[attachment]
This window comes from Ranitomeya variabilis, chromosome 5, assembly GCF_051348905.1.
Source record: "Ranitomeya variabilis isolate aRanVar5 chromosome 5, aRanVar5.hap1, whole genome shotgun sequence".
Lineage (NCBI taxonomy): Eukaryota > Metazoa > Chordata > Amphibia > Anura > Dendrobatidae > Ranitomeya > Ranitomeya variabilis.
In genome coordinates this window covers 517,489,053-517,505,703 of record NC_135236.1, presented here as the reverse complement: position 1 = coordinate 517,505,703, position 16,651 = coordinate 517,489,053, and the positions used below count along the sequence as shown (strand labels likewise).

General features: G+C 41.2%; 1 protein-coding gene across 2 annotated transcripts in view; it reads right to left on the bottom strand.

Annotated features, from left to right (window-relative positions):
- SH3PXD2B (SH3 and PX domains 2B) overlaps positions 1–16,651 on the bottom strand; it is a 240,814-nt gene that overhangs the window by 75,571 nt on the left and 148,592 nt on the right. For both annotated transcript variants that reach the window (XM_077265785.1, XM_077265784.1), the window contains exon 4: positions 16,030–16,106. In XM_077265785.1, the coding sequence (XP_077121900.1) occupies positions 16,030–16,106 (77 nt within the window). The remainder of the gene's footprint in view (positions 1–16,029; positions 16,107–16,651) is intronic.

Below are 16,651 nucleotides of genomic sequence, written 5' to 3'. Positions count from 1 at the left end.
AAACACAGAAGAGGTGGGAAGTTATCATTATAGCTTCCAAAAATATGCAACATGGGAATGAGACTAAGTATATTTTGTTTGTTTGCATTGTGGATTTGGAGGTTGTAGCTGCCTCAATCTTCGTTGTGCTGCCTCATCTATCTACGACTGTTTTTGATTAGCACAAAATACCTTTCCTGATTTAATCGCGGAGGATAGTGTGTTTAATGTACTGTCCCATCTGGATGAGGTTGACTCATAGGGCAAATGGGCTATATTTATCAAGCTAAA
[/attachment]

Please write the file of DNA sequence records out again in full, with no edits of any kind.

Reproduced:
This window comes from Ranitomeya variabilis, chromosome 5, assembly GCF_051348905.1.
Source record: "Ranitomeya variabilis isolate aRanVar5 chromosome 5, aRanVar5.hap1, whole genome shotgun sequence".
Lineage (NCBI taxonomy): Eukaryota > Metazoa > Chordata > Amphibia > Anura > Dendrobatidae > Ranitomeya > Ranitomeya variabilis.
In genome coordinates this window covers 517,489,053-517,505,703 of record NC_135236.1, presented here as the reverse complement: position 1 = coordinate 517,505,703, position 16,651 = coordinate 517,489,053, and the positions used below count along the sequence as shown (strand labels likewise).

General features: G+C 41.2%; 1 protein-coding gene across 2 annotated transcripts in view; it reads right to left on the bottom strand.

Annotated features, from left to right (window-relative positions):
- SH3PXD2B (SH3 and PX domains 2B) overlaps positions 1–16,651 on the bottom strand; it is a 240,814-nt gene that overhangs the window by 75,571 nt on the left and 148,592 nt on the right. For both annotated transcript variants that reach the window (XM_077265785.1, XM_077265784.1), the window contains exon 4: positions 16,030–16,106. In XM_077265785.1, the coding sequence (XP_077121900.1) occupies positions 16,030–16,106 (77 nt within the window). The remainder of the gene's footprint in view (positions 1–16,029; positions 16,107–16,651) is intronic.

Below are 16,651 nucleotides of genomic sequence, written 5' to 3'. Positions count from 1 at the left end.
AAACACAGAAGAGGTGGGAAGTTATCATTATAGCTTCCAAAAATATGCAACATGGGAATGAGACTAAGTATATTTTGTTTGTTTGCATTGTGGATTTGGAGGTTGTAGCTGCCTCAATCTTCGTTGTGCTGCCTCATCTATCTACGACTGTTTTTGATTAGCACAAAATACCTTTCCTGATTTAATCGCGGAGGATAGTGTGTTTAATGTACTGTCCCATCTGGATGAGGTTGACTCATAGGGCAAATGGGCTATATTTATCAAGCTAAA